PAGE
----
Browse by author
Lookup NU author(s): Dr Clifton Evers,
Full text is not currently available for this publication.
In 1997 Australian Indigenous artist Tracey Moffatt released a short film entitled Heaven. It inverted the white male colonial gaze directed at Indigenous women since colonisation. Moffatt compiles home video footage of fit young male surfers posing, surfing, and changing into and out of wetsuits. We pick up on this consideration from an older white male surfer perspective, one whose body is not hard but soft and vulnerable. For many such surfers the wetsuit is armour, advertised by companies through militaristic (its genesis) and cyborgian tropes. It is a ‘second-skin’ infused with histories of colonisation, a petrochemical industrial complex, and attendant wars. Polluted leisure is gendered, raced, colonial, and capitalist. White men-who-surf are 'far from heaven'.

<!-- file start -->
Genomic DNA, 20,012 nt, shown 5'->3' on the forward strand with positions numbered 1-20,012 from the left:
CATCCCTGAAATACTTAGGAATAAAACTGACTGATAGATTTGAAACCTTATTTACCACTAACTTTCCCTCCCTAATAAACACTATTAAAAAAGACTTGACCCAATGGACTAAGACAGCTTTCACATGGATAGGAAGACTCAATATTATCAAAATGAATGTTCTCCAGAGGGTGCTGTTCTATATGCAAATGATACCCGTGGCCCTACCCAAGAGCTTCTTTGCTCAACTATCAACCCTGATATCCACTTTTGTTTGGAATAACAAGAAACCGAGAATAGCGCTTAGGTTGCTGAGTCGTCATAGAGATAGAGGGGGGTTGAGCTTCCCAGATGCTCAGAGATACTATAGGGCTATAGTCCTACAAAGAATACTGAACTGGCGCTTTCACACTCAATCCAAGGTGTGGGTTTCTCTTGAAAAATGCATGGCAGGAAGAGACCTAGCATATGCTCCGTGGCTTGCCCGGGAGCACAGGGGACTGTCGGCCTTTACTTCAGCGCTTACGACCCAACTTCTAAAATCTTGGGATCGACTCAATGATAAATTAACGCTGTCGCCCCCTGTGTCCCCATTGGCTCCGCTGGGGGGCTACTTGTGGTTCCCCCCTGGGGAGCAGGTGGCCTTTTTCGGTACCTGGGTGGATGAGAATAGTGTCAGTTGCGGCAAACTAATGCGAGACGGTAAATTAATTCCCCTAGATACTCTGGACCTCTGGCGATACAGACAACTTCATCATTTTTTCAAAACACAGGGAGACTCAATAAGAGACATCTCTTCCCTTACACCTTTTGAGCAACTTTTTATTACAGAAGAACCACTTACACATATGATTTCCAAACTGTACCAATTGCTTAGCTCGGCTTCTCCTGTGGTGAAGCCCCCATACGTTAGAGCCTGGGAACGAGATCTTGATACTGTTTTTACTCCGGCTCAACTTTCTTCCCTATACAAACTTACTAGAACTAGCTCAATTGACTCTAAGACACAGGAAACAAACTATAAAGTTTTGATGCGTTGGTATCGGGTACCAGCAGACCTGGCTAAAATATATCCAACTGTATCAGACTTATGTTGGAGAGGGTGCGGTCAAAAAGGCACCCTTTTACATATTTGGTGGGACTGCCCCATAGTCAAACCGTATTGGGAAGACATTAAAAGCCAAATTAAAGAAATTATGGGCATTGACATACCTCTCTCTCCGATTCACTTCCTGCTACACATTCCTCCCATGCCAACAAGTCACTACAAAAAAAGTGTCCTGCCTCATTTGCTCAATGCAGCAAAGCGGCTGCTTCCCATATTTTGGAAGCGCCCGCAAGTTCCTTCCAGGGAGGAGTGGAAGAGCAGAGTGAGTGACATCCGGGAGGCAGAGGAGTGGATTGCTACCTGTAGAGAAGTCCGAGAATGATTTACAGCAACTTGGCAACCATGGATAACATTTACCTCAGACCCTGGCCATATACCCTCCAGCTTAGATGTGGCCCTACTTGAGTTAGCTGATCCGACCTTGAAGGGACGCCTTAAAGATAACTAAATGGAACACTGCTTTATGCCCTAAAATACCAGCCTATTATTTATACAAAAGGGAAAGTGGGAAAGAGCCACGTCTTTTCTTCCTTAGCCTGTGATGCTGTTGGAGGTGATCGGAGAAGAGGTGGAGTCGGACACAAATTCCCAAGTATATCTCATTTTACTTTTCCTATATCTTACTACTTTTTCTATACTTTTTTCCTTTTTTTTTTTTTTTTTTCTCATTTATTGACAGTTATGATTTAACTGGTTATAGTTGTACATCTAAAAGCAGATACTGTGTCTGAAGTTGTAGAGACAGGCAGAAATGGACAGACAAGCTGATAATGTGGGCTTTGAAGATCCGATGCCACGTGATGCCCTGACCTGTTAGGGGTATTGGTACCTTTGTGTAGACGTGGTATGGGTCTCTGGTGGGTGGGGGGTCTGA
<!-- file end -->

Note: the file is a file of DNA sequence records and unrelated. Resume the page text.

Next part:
Author(s): Evers C, Davoll J
Publication type: Digital or Visual Media
Publication status: Published
Publisher: Newcastle Institute for Creative Arts Practice
Place Published: Newcastle-upon-Tyne
Type: Short film
Credits: A film by James Davoll and Clifton Evers
Notes: Honorable Mention at the Canada Short Film Festival
Official selection Canada Shorts Film Festival, 2018.